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Flagler School District Will Propose New Tax, Citing Costly Security Needs and Programs

| March 5, 2013

Deputy School Superintendent Jacob Oliva, left, and School Board member Colleen Conklin, watching the Flagler Palm Coast Class of 2012 file out after graduation last May. The board and the district administration are seeking additional dollars from taxpayers top preserve programs and pay for security needs parents are demanding. (© FlaglerLive)

Deputy School Superintendent Jacob Oliva, left, and School Board member Colleen Conklin, watching the Flagler Palm Coast Class of 2012 file out after graduation last May. The board and the district administration are seeking additional dollars from taxpayers top preserve programs and pay for security needs parents are demanding. (© FlaglerLive)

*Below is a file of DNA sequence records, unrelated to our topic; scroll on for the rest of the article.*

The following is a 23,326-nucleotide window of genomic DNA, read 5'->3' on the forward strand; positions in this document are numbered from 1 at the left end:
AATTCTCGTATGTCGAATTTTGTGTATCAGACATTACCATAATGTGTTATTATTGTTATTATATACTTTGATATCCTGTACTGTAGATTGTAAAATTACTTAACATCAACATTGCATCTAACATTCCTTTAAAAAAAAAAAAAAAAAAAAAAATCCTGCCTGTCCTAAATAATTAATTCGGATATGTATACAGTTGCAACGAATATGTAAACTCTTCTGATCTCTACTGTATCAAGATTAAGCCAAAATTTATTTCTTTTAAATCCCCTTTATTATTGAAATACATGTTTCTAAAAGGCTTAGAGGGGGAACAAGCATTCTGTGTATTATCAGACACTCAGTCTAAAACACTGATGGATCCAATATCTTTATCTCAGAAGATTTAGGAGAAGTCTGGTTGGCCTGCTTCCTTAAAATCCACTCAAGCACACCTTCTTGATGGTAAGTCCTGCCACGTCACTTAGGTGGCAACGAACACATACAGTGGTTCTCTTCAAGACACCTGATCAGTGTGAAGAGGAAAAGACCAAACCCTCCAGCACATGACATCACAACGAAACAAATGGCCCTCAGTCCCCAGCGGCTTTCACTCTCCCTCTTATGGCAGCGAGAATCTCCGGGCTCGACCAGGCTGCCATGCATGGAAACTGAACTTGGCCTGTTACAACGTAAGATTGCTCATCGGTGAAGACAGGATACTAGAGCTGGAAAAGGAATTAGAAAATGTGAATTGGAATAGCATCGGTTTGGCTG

The Flagler County School Board will ask voters in a referendum later this year to approve a property tax that would add about $25 to the tax bill for a home valued around $150,000, with a $50,000 homestead exemption. The levy would net $1.6 million a year. It would be in effect for four years, beginning on July 1 and through June 2017.

The referendum, to be held in a special election that would cost $80,000, will actually ask voters to approve double that levy—specifically, a 50-cent tax on every $1,000 in assessed property value, which would increase the typical property tax bill by $50, and generate $3.2 million for the district. But voters have already been paying a 25-cent levy, which expires in June. That levy has been bringing in $1.6 million a year.

The board voted 4-1 to move ahead with the referendum, with Chairman Andy Dance in dissent. It will formalize that decision in a special meeting next week.

The board is essentially asking voters to approve a continuation of that levy, and to add an additional 25 cents to pay for mounting needs, among them the new posting of sheriff’s deputies in all five traditional elementary schools. Most parents support that initiative. But the board has no money for it short of raiding its reserves. Deputies in elementary schools will cost anywhere between $275,000 and $437,000 a year.